This GCHQ research report dated 20 September 2011, cowritten by researchers at Heilbronn Institute for Mathematical Research based at the University of Bristol, concerns the use of data mining techniques to develop usable intelligence as well as the contradictions that arise from the use of algorithms to identify wrong doers, or potential wrong doers. The paper also provides a great deal of background information on GCHQ operations and the detailed discussion of network theory demonstrates the power of metadata collection: see the Boing Boing article Doxxing Sherlock, 2 February 2016.
This page taken from GCHQ’s internal GCWiki, last modified on 18 November 2011, provides some basic information on the agency’s reverse engineering efforts: see the Intercept article Spies Hacked Computers Thanks to Sweeping Secret Warrants, Aggressively Stretching U.K. Law, 22 June 2015.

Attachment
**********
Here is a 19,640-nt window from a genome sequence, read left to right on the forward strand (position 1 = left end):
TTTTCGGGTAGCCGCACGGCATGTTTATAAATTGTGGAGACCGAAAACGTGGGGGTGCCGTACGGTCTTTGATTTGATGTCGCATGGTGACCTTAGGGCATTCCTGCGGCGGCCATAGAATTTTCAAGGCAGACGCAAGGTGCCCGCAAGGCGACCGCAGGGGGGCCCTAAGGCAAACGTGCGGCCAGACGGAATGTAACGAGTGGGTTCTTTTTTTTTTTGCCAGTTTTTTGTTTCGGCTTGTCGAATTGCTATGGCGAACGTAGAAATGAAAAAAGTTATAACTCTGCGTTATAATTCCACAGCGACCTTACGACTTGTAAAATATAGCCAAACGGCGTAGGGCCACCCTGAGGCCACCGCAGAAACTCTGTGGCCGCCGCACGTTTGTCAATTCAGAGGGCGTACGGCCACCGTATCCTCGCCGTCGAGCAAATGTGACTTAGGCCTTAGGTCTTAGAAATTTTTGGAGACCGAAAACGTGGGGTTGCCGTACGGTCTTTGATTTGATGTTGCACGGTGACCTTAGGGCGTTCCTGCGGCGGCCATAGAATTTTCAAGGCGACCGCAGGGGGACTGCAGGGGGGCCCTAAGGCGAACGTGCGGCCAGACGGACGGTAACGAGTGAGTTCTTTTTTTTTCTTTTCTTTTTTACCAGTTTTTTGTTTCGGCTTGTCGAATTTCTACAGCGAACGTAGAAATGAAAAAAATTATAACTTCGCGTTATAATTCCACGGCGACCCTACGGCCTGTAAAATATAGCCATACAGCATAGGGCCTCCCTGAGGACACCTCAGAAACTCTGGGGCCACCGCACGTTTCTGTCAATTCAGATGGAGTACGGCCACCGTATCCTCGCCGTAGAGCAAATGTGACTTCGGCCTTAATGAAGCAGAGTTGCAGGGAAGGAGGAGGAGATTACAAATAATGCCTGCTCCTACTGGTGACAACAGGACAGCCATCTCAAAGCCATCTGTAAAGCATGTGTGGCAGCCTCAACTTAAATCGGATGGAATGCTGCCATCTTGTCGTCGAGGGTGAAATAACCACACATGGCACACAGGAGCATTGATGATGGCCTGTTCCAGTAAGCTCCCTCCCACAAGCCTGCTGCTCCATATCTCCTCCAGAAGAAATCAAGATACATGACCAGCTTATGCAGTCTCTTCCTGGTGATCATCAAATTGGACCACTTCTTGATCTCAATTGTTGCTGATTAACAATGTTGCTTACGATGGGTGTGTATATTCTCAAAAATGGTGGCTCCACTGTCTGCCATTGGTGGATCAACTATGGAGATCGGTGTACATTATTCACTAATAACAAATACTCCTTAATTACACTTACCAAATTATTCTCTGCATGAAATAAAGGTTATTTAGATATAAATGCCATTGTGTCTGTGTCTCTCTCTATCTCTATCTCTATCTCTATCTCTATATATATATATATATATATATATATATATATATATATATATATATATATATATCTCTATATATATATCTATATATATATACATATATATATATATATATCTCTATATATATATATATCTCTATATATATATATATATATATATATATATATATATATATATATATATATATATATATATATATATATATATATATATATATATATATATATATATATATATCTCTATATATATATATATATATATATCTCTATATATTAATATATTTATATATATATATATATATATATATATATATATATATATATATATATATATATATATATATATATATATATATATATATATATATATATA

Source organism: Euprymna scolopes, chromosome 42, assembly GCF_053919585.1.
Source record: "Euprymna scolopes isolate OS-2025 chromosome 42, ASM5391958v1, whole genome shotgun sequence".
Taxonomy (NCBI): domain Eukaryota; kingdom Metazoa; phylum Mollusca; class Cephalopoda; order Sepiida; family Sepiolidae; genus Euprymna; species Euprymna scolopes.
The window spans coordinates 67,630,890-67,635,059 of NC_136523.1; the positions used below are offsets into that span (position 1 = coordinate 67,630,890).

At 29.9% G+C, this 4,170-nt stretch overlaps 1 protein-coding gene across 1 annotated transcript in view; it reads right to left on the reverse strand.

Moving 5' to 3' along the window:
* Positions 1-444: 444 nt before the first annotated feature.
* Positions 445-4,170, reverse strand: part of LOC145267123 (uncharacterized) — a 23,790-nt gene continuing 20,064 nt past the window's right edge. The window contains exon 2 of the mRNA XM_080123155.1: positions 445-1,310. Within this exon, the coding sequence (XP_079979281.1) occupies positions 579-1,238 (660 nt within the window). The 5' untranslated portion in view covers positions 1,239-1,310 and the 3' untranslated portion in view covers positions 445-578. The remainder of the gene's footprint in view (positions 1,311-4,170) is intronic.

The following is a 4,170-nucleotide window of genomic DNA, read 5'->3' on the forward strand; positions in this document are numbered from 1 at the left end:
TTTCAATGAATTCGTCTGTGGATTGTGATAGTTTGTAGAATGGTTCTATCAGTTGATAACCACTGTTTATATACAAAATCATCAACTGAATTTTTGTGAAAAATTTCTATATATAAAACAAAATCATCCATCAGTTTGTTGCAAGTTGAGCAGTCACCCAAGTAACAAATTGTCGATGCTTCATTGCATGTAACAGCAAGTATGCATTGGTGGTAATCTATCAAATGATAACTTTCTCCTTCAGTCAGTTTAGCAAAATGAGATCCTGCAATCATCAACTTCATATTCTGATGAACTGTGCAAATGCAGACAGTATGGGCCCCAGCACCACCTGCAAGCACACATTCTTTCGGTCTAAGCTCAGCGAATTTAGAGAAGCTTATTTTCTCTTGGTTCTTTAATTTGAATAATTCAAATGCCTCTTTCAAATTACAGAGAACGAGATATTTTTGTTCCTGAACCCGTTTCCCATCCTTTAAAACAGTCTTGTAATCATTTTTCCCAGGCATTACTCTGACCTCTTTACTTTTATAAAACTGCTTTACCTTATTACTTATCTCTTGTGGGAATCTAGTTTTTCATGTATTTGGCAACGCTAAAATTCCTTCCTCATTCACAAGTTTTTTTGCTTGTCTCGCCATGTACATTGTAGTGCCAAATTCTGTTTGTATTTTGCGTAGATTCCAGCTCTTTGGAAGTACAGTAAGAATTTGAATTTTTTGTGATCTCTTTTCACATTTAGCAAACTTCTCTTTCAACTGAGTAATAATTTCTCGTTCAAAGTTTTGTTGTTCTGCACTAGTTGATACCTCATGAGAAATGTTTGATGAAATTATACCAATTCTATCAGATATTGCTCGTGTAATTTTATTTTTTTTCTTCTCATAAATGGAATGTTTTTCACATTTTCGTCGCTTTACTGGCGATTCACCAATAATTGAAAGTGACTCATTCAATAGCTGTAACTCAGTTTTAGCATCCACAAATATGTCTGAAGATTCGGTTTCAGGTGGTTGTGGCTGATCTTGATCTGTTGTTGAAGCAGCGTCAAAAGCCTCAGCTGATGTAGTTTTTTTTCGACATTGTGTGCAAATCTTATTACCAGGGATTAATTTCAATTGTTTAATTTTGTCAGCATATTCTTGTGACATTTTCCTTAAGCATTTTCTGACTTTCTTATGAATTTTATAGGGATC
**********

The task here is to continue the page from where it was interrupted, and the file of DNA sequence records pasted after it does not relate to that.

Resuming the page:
This collection of 13 spreadsheets illustrates the relationship between GCHQ and various ministries within the UK government and that agency’s work is by no means restricted to matters of national security, but also extends to domestic issues: see the Intercept article Controversial GCHQ Unit Engaged in Domestic Law Enforcement, Online Propaganda, Psychology Research, 22 June 2015.
This GCHQ document last updated on 15 June 2008 describes the purpose of the agency’s attempts to reverse engineer commercial antivirus software: see the Intercept article Popular Security Software Came Under Relentless NSA and GCHQ Attacks, 22 June 2015.
This GCHQ application for warrant renewal from June 2008 shows that the agency has been engaged in the reverse engineering of commercial antivirus software for the purposes of facilitating its hacking operations: see the Intercept article Popular Security Software Came Under Relentless NSA and GCHQ Attacks, 22 June 2015.